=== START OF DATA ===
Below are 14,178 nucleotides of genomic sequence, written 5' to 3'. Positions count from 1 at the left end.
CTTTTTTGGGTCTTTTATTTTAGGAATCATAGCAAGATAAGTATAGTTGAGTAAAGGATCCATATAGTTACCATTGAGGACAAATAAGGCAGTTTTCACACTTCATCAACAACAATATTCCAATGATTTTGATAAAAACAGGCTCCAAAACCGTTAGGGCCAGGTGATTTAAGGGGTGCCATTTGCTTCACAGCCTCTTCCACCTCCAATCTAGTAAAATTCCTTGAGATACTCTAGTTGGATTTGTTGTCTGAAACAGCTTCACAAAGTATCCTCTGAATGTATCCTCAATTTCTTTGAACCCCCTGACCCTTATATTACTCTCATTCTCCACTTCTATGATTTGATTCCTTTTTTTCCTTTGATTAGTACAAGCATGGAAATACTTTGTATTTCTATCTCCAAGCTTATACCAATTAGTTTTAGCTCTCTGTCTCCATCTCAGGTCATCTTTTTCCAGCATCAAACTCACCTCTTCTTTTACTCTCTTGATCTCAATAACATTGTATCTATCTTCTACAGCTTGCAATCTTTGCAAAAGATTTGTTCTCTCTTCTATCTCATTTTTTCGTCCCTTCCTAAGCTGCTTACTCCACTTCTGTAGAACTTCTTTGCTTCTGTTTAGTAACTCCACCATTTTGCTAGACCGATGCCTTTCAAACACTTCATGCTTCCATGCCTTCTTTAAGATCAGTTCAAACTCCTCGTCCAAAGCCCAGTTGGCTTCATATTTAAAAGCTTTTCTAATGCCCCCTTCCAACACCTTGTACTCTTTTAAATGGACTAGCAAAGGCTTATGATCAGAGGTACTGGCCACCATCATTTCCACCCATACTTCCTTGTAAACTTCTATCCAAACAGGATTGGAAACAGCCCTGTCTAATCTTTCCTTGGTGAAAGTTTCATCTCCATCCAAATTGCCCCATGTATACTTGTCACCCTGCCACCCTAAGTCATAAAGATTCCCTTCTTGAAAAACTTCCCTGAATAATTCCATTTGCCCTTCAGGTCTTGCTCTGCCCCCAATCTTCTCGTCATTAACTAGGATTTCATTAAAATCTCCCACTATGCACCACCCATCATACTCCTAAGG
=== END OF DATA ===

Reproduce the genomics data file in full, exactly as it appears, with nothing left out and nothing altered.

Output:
Below are 14,178 nucleotides of genomic sequence, written 5' to 3'. Positions count from 1 at the left end.
CTTTTTTGGGTCTTTTATTTTAGGAATCATAGCAAGATAAGTATAGTTGAGTAAAGGATCCATATAGTTACCATTGAGGACAAATAAGGCAGTTTTCACACTTCATCAACAACAATATTCCAATGATTTTGATAAAAACAGGCTCCAAAACCGTTAGGGCCAGGTGATTTAAGGGGTGCCATTTGCTTCACAGCCTCTTCCACCTCCAATCTAGTAAAATTCCTTGAGATACTCTAGTTGGATTTGTTGTCTGAAACAGCTTCACAAAGTATCCTCTGAATGTATCCTCAATTTCTTTGAACCCCCTGACCCTTATATTACTCTCATTCTCCACTTCTATGATTTGATTCCTTTTTTTCCTTTGATTAGTACAAGCATGGAAATACTTTGTATTTCTATCTCCAAGCTTATACCAATTAGTTTTAGCTCTCTGTCTCCATCTCAGGTCATCTTTTTCCAGCATCAAACTCACCTCTTCTTTTACTCTCTTGATCTCAATAACATTGTATCTATCTTCTACAGCTTGCAATCTTTGCAAAAGATTTGTTCTCTCTTCTATCTCATTTTTTCGTCCCTTCCTAAGCTGCTTACTCCACTTCTGTAGAACTTCTTTGCTTCTGTTTAGTAACTCCACCATTTTGCTAGACCGATGCCTTTCAAACACTTCATGCTTCCATGCCTTCTTTAAGATCAGTTCAAACTCCTCGTCCAAAGCCCAGTTGGCTTCATATTTAAAAGCTTTTCTAATGCCCCCTTCCAACACCTTGTACTCTTTTAAATGGACTAGCAAAGGCTTATGATCAGAGGTACTGGCCACCATCATTTCCACCCATACTTCCTTGTAAACTTCTATCCAAACAGGATTGGAAACAGCCCTGTCTAATCTTTCCTTGGTGAAAGTTTCATCTCCATCCAAATTGCCCCATGTATACTTGTCACCCTGCCACCCTAAGTCATAAAGATTCCCTTCTTGAAAAACTTCCCTGAATAATTCCATTTGCCCTTCAGGTCTTGCTCTGCCCCCAATCTTCTCGTCATTAACTAGGATTTCATTAAAATCTCCCACTATGCACCACCCATCATACTCCTAAGG